The impact of brief lifestyle self-management education for the control of seizures

Karen-Leigh Edward, Mark Cook, John Stephenson, Jo Ann Giandinoto

Research output: Contribution to journalArticle

2 Citations (Scopus)

Abstract

AIM:: this study examined a brief lifestyle self-management intervention, based on self-determination theory, to manage seizure frequency, and its effects on health-related quality of life and resilience in people with epilepsy aged over 18 years.

BACKGROUND:: most people with epilepsy can identify factors that may trigger seizures and may try to avoid these; however, education from clinicians on this varies.

DESIGN:: a cohort study with control design.

METHOD:: sixty participants were purposively sampled and allocated to an intervention or a control group.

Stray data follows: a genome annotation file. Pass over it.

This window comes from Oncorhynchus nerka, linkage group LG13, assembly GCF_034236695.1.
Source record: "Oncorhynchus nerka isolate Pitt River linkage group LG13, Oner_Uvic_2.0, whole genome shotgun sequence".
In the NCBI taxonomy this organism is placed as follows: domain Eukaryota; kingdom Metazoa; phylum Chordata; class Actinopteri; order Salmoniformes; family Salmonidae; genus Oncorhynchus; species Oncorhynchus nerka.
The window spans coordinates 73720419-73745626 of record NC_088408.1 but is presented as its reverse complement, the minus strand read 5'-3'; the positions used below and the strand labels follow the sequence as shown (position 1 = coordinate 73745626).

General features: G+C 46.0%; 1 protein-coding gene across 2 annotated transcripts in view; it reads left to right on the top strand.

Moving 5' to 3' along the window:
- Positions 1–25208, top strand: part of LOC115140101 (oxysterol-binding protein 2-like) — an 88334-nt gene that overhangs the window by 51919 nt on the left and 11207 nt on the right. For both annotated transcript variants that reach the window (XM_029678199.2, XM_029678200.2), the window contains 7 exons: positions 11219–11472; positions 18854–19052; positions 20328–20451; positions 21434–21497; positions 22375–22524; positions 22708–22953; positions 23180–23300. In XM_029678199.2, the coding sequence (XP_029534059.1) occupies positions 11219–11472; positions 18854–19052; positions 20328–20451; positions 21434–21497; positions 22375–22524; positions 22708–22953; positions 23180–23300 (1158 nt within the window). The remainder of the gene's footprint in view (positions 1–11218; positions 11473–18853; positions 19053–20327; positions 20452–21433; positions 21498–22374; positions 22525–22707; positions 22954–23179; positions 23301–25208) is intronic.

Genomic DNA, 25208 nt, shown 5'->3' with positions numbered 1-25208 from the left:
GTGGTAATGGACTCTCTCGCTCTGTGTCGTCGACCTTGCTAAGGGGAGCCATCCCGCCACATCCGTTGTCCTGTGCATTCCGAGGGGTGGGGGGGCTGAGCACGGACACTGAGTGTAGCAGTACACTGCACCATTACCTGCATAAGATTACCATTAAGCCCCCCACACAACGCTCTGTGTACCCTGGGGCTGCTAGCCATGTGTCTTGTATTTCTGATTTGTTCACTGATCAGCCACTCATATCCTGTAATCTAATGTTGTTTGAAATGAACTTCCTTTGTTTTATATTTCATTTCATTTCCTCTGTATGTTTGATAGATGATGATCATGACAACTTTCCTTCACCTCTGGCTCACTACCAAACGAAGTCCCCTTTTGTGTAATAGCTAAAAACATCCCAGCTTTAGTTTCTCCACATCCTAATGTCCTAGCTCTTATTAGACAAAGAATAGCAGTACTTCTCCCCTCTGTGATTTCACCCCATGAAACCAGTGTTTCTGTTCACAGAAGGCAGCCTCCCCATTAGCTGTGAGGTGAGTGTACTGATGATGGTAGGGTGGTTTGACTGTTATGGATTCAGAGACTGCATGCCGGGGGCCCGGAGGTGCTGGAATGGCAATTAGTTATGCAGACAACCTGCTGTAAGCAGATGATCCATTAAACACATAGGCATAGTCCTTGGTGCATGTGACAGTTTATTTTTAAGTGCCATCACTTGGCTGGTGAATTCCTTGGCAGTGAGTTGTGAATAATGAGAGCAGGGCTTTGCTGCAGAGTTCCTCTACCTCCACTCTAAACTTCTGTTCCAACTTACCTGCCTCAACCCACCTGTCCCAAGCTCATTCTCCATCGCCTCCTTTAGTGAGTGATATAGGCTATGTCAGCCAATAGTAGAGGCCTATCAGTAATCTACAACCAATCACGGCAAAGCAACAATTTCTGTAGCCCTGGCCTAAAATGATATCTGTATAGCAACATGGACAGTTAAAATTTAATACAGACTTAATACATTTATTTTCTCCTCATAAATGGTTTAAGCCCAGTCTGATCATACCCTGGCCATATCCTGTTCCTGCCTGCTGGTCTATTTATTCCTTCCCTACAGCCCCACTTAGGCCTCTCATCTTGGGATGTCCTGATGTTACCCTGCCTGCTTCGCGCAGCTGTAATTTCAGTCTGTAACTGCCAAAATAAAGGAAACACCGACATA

RESULTS:: moderate correlations were found, particularly between: resilience and satisfaction with life; medication adherence and psychological quality of life; and psychological quality of life and satisfaction with life. The mean seizure occurrences between the control and intervention groups were 12.71 (SD 24.55) and 6.76 (SD 13.40) respectively after the intervention. While the study was not powered to assess this, the intervention may be most effective regarding medication adherence and physical health quality of life.

CONCLUSION:: the relationship between self-efficacy and seizure management appeared to be strengthened by the programme. This study is the first known to measure resilience in relation to lifestyle self-management for seizure control in people with epilepsy. Relevance to practice: nurses are well placed to work with patients' strengths towards self-efficacy and potentially resilient coping.

Original languageEnglish
Pages (from-to)348-354
Number of pages7
JournalBritish Journal of Nursing
Volume28
Issue number6
Early online date29 Mar 2019
DOIs
Publication statusPublished - 29 Mar 2019

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